While many of us are getting better at spotting a spam email, attackers are constantly changing their approach in order to achieve their goals – most often to gain access to an organisation’s networks.
When it comes to business, spear phishing and whaling are refinements hackers have developed to obtain specific data from particular targets, generally the high-ranking officers of an organisation.
Long-term planning and research into this individual’s online behaviour will provide cyber criminals with enough information to construct a convincing and credible trap, with the end result being that sensitive data or financial resources may ultimately be transferred.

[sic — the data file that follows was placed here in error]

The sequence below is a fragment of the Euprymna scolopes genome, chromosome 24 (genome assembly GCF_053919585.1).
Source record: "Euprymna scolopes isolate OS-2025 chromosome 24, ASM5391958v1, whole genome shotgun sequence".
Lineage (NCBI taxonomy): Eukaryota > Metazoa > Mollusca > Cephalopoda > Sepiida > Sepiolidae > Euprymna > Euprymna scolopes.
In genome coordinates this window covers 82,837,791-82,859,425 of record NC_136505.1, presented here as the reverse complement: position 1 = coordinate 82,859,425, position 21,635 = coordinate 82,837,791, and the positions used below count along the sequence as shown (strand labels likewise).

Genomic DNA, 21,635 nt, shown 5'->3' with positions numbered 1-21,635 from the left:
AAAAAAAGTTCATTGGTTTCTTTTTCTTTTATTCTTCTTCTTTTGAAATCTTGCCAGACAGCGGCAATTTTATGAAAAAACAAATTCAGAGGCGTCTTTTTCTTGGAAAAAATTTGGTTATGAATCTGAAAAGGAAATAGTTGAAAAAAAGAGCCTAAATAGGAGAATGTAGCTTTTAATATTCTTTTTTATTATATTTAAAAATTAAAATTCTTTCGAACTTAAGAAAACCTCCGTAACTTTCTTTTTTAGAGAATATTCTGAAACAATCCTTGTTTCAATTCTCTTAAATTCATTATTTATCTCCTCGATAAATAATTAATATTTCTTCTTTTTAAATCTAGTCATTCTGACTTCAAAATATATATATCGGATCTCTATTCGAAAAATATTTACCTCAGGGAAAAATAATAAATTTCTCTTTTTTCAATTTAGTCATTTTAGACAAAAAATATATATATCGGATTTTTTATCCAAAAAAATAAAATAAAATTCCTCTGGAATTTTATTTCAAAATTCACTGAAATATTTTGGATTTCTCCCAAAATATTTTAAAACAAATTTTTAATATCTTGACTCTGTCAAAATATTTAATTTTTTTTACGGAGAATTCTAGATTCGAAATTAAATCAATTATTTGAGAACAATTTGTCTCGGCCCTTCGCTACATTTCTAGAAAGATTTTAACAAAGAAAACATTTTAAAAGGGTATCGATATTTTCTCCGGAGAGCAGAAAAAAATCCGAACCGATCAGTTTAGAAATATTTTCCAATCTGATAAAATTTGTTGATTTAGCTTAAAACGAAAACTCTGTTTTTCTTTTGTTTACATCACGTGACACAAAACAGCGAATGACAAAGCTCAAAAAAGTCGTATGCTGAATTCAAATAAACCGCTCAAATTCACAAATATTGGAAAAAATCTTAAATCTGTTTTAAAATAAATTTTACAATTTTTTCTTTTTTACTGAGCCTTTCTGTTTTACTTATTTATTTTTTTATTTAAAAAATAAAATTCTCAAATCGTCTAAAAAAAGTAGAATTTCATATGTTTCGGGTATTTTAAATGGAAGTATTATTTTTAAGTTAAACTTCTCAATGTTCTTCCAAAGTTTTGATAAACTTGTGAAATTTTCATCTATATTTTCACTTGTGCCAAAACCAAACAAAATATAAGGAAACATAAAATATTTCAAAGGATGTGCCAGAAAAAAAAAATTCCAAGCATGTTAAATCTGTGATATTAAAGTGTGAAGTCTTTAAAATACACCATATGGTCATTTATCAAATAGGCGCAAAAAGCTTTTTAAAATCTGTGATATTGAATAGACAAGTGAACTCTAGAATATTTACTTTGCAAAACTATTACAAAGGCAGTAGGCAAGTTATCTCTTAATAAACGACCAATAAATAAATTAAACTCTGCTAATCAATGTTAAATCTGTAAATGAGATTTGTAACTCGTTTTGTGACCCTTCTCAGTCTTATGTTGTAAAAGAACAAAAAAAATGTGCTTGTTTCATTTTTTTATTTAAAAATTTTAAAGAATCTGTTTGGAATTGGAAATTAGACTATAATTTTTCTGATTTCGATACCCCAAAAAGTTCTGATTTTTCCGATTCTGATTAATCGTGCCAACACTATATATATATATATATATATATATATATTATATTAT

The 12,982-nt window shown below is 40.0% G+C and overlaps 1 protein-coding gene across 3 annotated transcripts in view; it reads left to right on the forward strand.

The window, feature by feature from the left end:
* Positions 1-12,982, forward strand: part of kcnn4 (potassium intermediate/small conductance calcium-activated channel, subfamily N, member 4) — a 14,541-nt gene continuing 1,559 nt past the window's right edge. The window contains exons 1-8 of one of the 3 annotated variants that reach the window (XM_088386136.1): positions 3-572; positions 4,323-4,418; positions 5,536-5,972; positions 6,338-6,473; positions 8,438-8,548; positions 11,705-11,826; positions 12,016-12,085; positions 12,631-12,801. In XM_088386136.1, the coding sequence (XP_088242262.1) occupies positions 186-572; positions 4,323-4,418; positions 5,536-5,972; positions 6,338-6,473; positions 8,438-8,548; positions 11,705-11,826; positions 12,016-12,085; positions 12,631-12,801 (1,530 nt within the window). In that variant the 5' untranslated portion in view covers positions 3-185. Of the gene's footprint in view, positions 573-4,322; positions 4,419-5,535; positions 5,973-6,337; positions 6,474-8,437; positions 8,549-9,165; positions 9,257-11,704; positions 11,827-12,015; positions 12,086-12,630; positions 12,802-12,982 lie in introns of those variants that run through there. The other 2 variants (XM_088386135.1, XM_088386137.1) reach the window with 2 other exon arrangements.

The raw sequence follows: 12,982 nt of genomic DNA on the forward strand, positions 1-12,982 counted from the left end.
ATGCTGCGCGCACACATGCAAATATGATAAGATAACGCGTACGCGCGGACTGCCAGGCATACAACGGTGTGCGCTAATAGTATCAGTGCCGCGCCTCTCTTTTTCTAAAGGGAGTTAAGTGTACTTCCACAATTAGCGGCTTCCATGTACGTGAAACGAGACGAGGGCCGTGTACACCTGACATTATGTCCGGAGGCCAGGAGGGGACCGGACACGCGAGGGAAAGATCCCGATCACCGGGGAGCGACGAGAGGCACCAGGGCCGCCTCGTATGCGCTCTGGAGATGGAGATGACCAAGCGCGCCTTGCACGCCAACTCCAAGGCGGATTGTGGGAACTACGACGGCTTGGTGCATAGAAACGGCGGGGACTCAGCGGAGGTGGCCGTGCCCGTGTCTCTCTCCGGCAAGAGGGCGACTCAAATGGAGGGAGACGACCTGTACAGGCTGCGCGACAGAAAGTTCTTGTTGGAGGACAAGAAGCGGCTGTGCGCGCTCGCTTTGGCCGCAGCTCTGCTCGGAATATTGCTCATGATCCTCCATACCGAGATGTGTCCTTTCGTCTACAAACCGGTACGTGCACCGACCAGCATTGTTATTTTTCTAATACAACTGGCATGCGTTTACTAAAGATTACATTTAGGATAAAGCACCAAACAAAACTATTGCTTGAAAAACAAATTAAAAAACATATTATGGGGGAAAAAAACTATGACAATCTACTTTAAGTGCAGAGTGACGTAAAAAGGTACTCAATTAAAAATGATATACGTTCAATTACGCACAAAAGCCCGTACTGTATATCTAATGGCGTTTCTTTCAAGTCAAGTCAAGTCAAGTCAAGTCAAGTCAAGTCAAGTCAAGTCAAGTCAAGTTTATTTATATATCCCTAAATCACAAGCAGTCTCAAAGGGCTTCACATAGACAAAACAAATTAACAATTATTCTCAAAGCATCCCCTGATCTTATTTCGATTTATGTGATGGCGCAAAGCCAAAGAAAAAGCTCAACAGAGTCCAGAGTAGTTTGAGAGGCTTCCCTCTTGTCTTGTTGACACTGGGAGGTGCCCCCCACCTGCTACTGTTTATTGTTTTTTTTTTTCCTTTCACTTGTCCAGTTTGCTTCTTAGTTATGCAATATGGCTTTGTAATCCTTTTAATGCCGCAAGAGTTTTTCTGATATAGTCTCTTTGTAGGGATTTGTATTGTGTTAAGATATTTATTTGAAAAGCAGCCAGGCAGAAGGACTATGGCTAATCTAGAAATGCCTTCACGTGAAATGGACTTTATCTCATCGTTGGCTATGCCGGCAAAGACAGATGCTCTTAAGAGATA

Whaling is even more sophisticated and dangerous. Cyber criminals target the whales in an organisation, such as a Chair or CEO, who have the authority to access critical business data – and impersonate them in order to issue realistic business requests.
These may include not only financial transfers but the release of sensitive employee information on a company-wide scale, including National Insurance or social security numbers and tax information.
What are some tactics criminals use? Read more Read less
Despite education, phishing is expected to continue to increase in 2019. In 2018 alone, it went from 75% up to 83%. That’s why it’s important to take note of phishing trends to ensure you’re aware of current and potential future attacks.